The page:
The abovementioned considerations identify spatial perspective and identity as the two crucial cues to successfully assigning a seen hand to the own body or to the body of somebody else. However, how these two features differentially affect the information flow from early levels of unconscious visual processing to a complex conscious representation of the self-other distinction is largely unknown. Given innate social attitude of the human species, understanding whether these cues can influence self-other distinction even unconsciously, or rather, whether they necessarily require visual awareness is a fundamental scientific challenge. Moreover, to the best of our knowledge, there is only one published study that addressed the relation between visual awareness and self-other distinction23. That work reported that multisensory integration subserving the attribution of the own body parts to the self actually promoted visual awareness. To fill this gap, here we focused on the role of perspective and identity in the prioritization of hand stimuli in visual awareness. In particular, we examined two distinct aspects of visual awareness, namely the access to and the dominance in. As regards the access to visual awareness, we employed the breaking-Continuous Flash Suppression (bCFS) paradigm firstly reported by Jiang and coworkers24. Here, a high-contrast dynamic mask flashed to one eye effectively suppresses a target stimulus of increasing intensity presented to the other eye. By decreasing the contrast of the mask over the trial, the suppressed stimulus becomes visible and the time required to detect it reflects the moment in which it gains access to awareness25. With respect to the dominance in visual awareness, we employed the Binocular Rivalry (BR) paradigm where the two stimuli presented each to one eye simply compete for visual awareness which alternates the conscious representation of the two rival stimuli back and forth during the trial. The momentarily perceived and reported stimulus at the conscious level is called dominant, the other is said to be suppressed26, being momentarily unreported and perceived without awareness. Higher stimulus predominance over the other stimulus (i.e., being consciously perceived for longer time) reflects conscious visual awareness prioritization, rather than initial unconscious prioritization of bCFS. In summary, in the present study we compared self-hand stimuli vs. other-hand stimuli presented in first-person perspective vs. third-person perspective, and we measured both the time of access (Experiment 1) and the time of dominance (Experiment 2) in visual awareness. The datasets analyzed during the current study are available from the corresponding author (L.P.) on reasonable request. In line with the literature suggesting possible functional dissociations between perspective and identity, we predicted that they could be differentially prioritized in visual awareness.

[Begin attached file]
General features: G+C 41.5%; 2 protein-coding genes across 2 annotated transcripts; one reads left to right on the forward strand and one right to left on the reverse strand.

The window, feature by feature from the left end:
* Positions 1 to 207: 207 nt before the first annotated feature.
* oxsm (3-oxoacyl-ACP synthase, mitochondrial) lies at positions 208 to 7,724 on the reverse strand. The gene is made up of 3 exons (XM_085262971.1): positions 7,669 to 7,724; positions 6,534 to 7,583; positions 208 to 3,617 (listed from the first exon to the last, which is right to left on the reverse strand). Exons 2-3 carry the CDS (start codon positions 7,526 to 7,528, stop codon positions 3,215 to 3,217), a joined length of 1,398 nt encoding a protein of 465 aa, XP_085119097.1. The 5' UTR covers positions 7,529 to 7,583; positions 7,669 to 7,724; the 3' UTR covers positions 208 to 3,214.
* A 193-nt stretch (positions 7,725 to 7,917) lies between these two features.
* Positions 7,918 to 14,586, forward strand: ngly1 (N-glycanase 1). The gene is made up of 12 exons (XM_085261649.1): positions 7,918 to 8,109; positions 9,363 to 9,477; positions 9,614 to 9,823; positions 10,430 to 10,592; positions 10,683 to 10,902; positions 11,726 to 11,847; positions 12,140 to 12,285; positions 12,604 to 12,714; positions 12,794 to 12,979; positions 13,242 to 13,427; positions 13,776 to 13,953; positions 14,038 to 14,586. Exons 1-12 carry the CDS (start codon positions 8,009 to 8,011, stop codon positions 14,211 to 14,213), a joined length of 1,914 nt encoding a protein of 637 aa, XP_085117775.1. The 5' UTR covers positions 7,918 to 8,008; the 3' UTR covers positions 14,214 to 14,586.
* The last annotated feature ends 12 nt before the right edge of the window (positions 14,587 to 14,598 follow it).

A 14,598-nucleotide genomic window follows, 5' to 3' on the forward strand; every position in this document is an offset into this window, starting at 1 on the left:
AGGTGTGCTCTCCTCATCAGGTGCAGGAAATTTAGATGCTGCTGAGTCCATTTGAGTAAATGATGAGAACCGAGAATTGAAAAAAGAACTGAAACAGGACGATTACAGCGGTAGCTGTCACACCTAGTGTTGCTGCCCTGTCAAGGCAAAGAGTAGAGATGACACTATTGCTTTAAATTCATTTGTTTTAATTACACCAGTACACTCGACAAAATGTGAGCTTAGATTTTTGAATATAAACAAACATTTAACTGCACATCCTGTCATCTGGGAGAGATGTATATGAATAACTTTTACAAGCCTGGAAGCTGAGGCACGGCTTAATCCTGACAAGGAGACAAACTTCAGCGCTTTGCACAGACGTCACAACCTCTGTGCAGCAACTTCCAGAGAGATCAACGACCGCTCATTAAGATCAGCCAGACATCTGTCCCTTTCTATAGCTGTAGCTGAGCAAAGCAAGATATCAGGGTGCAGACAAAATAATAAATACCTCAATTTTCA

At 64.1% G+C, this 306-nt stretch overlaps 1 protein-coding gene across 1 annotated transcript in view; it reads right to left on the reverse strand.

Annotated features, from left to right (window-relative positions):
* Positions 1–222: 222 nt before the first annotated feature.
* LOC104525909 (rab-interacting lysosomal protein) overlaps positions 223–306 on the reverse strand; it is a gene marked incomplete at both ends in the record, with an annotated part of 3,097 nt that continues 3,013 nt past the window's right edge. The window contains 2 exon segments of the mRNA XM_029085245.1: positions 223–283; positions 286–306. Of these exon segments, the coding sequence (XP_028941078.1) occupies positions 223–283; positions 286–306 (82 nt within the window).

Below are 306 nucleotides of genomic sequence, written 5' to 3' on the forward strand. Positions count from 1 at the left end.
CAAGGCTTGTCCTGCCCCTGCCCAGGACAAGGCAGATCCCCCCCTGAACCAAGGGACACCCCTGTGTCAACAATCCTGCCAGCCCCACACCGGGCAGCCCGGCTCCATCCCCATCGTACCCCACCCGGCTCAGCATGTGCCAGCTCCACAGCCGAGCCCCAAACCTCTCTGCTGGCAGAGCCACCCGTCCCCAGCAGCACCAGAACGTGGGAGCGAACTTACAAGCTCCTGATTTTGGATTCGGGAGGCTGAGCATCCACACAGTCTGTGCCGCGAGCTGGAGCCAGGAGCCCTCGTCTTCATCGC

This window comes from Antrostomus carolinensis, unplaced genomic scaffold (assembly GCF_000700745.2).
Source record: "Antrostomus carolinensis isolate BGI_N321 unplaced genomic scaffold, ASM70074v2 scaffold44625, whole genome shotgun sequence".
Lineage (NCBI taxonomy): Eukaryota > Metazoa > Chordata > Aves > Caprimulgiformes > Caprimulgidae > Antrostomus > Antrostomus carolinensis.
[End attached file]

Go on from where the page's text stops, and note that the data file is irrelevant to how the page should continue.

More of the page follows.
Experiment 1

Materials and methods

We employed the bCFS paradigm to test whether and how spatial perspective (first-person or third-person), and identity (self or other) affected the time of the access to visual awareness of corporeal stimuli (hands).


22 (15 F, mean age = 24.5 ± 2.5 years) participants with normal or corrected-to-normal vision were administered the experiment after having provided a written informed consent. Since previous work showed that participants are advantaged in the processing of the dominant self-hand6, we recruited both right-handed (19) and left-handed (3) participants (self-report). They were all naïve to the research questions underneath the study, which was approved by the Ethical Committee of the University of Turin (protocol n. 0486683) and performed in accordance with relevant guidelines of the declaration of Helsinki. Initial sample size (n = 27) was based on similar studies using such paradigms27, and we later estimated the statistical power of our results in a post-hoc power analysis with g*Power (